"Show me a magazine (these days) that can sell with Madonna on the cover," challenges Kaplan. "Except for maybe a Rolling Stone, Madonna does not sell. She does much to be unlikable. People don't like her penchant for taking off her clothes in public; they don't like her attitude. She may be a billionaire, but all I can testify to is that she is not a cover name.
"I can't explain it," he adds. "All I can tell you is that Princess Diana is the leader of the pack."
Publisher Steven Schragis, whose Carol Publishing Group owns Birch Lane Press, says that until "Diana in Private," the most successful book he had published was 1989's "A Woman Named Jackie"--a tell-all about the former Queen of Camelot--which spent 22 weeks on the bestseller list.
"The hardcover book-buying public is exactly the public that matches this subject: women more than men, women with time on their hands, older rather than younger," Schragis says, noting, "There are very few people where there's a total fascination about what they do." The only other celeb who sells as well as Diana, he adds, "is the person we're doing next, Elizabeth Taylor."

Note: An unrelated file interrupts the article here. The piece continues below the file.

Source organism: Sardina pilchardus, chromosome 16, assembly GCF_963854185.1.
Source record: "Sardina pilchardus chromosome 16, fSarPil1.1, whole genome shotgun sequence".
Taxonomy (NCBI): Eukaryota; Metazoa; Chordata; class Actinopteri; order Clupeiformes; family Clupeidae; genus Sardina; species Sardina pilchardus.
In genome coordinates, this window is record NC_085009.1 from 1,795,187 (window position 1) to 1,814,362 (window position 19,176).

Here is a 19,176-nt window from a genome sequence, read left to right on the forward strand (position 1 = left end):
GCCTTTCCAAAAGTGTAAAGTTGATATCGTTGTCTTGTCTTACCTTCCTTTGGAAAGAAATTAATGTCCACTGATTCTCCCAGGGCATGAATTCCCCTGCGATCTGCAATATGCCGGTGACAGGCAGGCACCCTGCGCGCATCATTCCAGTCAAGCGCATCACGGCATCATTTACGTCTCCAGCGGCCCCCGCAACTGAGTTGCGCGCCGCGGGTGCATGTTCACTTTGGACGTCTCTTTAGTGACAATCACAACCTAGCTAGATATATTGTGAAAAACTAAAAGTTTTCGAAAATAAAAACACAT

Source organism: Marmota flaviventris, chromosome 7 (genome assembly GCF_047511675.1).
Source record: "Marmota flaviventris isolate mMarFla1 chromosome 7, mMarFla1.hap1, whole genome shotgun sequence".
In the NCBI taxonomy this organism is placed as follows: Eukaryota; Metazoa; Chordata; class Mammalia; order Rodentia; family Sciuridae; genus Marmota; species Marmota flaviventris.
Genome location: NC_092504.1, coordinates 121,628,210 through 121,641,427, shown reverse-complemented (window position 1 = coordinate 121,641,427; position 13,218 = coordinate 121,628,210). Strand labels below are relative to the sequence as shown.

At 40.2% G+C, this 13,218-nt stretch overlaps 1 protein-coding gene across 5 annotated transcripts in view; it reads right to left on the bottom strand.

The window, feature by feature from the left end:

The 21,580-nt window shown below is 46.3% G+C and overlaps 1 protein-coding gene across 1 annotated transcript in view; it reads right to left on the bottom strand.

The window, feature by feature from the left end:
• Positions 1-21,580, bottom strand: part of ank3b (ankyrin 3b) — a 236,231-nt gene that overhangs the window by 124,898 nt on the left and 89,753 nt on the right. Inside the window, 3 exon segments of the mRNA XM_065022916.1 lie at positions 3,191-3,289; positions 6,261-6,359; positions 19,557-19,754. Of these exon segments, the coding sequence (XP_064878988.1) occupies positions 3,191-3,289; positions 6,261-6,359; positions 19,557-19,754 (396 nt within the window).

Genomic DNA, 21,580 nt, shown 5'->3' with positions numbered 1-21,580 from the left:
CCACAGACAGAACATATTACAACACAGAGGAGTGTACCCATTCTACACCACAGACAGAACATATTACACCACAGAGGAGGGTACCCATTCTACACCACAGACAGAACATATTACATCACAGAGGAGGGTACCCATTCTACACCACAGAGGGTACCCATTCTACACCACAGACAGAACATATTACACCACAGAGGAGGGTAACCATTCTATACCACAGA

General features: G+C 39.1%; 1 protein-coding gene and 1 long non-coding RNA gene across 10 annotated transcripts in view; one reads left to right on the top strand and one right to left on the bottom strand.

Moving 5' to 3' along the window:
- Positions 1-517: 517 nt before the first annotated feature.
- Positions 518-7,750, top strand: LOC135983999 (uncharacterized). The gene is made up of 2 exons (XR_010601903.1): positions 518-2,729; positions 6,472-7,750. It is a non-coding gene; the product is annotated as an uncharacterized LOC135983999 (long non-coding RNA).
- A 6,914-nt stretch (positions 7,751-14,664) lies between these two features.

In Britain, palace watching has become so competitive that every single one of the country's 22 national newspapers has at least one correspondent devoted solely to royals coverage, says John Hannah, an editor for the British news agency Rex Features Ltd. Because they are so private, any information pertaining to the Windsors is highly valued. According to Hannah, Diana alone is worth close to $1 million a year to the agency in sales of stories and photos.
By contrast, there are few reporters assigned to cover only the Monaco royals. "That would come under the heading of the society beat," Hannah explains.
Although each week seems to bring a fresh torrent of Diana stories and at least one TV movie is in the planning stages, Davies believes the fanatic interest in her will inevitably wane.
"To be brutally honest, I do not think they're going to have the same interest in a 50-year-old Diana as they do in a 30-year-old Diana," he says. "It happens to us all."
Schwartz takes an even longer view. Having covered two, going on three generations of royal shenanigans, he sighs, "I imagine in a few years Caroline's three children, and (princes) Harry and William cavorting in nightclubs, getting drunk, falling off ships and impregnating girls. It's going to happen, you know. The royal line continues."